Jockology: running surfaces and injuries


As of September 2017, new Sweat Science columns are being published at Check out my bestselling new book on the science of endurance, ENDURE: Mind, Body, and the Curiously Elastic Limits of Human Performance, published in February 2018 with a foreword by Malcolm Gladwell.

- Alex Hutchinson (@sweatscience)


This week’s Jockology column tackles the longstanding question of how different running surfaces affect your risk of injury. The science here is a lot less clear than you might expect.

The question

Will running on hard surfaces like asphalt and concrete increase my risk of injury?

The answer

In a study to be published later this year, Brazilian researchers found that your feet feel about 12 per cent more pressure with each foot strike when running on asphalt compared to grass.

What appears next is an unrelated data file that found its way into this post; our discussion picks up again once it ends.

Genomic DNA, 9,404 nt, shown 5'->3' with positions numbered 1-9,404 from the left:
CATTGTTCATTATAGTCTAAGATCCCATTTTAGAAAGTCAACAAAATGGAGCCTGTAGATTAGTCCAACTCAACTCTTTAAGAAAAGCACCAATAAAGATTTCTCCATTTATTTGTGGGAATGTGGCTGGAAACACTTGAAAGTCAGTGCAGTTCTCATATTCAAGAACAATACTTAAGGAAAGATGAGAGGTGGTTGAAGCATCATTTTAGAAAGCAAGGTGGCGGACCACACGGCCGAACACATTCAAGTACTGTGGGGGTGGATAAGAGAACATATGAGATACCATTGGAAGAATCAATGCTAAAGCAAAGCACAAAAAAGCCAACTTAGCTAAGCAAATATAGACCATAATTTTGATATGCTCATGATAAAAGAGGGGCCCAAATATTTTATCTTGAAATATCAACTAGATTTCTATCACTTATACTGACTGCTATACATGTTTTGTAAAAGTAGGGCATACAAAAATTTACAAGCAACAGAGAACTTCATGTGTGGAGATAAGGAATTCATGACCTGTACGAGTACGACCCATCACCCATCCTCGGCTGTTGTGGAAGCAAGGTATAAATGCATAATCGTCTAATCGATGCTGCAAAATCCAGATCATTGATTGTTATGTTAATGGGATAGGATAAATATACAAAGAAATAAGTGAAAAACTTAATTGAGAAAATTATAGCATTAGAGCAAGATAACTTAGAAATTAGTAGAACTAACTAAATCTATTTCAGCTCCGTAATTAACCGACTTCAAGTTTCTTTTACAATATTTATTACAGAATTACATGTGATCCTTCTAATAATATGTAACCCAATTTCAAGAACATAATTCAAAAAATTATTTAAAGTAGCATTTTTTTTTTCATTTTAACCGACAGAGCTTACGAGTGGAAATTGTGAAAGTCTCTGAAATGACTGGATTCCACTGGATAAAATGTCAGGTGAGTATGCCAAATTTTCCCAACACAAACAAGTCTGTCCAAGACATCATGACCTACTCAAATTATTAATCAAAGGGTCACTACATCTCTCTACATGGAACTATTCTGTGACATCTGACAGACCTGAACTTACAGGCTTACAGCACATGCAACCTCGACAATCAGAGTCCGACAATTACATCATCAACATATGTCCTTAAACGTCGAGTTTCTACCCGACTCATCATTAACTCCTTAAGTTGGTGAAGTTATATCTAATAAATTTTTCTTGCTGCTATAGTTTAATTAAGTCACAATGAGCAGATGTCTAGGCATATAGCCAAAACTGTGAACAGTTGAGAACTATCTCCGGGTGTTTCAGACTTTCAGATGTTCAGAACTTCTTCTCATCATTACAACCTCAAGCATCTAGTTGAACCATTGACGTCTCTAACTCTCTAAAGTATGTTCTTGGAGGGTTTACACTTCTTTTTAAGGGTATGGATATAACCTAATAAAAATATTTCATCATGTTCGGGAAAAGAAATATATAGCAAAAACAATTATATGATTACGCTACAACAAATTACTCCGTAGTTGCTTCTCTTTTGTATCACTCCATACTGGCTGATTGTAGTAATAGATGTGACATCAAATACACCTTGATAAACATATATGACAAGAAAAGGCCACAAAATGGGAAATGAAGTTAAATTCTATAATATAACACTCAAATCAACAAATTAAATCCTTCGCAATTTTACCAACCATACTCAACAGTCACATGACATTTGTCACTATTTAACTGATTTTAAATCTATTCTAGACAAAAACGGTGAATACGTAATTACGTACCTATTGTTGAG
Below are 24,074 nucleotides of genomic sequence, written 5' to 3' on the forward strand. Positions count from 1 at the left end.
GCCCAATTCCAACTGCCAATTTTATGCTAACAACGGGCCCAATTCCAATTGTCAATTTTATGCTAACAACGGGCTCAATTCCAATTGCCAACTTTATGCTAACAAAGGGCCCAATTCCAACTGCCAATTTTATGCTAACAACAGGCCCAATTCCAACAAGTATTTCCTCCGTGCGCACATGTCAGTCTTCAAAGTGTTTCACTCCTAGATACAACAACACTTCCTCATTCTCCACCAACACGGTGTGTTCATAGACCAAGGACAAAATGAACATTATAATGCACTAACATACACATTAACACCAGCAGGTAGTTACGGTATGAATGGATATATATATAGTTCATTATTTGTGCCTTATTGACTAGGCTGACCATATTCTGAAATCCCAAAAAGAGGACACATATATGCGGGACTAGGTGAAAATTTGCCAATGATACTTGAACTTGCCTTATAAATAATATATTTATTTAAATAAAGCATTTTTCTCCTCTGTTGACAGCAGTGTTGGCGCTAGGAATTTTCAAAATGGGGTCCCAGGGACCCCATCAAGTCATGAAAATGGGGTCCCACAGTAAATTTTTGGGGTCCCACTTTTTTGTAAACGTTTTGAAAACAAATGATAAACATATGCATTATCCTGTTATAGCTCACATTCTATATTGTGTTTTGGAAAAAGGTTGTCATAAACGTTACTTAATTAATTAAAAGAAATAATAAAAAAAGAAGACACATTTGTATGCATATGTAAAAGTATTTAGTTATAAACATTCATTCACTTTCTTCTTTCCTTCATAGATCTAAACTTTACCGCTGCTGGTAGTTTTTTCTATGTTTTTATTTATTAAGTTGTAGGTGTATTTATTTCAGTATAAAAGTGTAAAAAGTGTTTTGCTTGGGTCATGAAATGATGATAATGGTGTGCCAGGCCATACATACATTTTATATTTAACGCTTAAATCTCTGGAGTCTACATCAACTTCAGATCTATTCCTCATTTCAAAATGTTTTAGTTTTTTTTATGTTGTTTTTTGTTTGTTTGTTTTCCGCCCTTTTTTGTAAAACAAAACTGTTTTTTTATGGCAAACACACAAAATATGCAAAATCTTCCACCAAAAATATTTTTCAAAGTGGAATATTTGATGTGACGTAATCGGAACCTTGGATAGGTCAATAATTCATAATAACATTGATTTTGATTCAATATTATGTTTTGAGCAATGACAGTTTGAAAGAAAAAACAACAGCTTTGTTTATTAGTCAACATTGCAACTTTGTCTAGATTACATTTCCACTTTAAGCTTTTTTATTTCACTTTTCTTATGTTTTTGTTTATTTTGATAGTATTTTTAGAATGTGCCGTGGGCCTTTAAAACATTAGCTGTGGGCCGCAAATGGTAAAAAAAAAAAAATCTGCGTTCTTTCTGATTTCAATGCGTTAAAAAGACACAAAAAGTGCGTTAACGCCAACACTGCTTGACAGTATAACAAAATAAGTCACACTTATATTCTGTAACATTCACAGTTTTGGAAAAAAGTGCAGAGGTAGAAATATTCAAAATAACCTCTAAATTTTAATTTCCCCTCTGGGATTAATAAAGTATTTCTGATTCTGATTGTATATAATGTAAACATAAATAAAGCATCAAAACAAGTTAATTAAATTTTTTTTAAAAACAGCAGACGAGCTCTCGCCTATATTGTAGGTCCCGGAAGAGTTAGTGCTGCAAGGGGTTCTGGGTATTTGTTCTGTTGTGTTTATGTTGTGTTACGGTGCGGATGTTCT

Thanks for that newsflash, Captain Obvious, you might say.
But the findings actually contradict several earlier studies, which – despite what our intuition tells us – have found that we seem to automatically adapt our running stride so that hard and soft surfaces administer roughly the same shock to the body.
In fact, it may be the smoothness of paved surfaces that makes them dangerous to runners, rather than their hardness. And softer, less even surfaces carry their own injury risks, so the best answer may lie somewhere in the middle. [read more…]

(And a random shout-out to Dan Peterson at the Sports Are 80 Percent Mental blog — I think he was the one who introduced me to the prodigious research output of Captain Obvious, though I can’t seem to find the post I’m thinking of anymore!)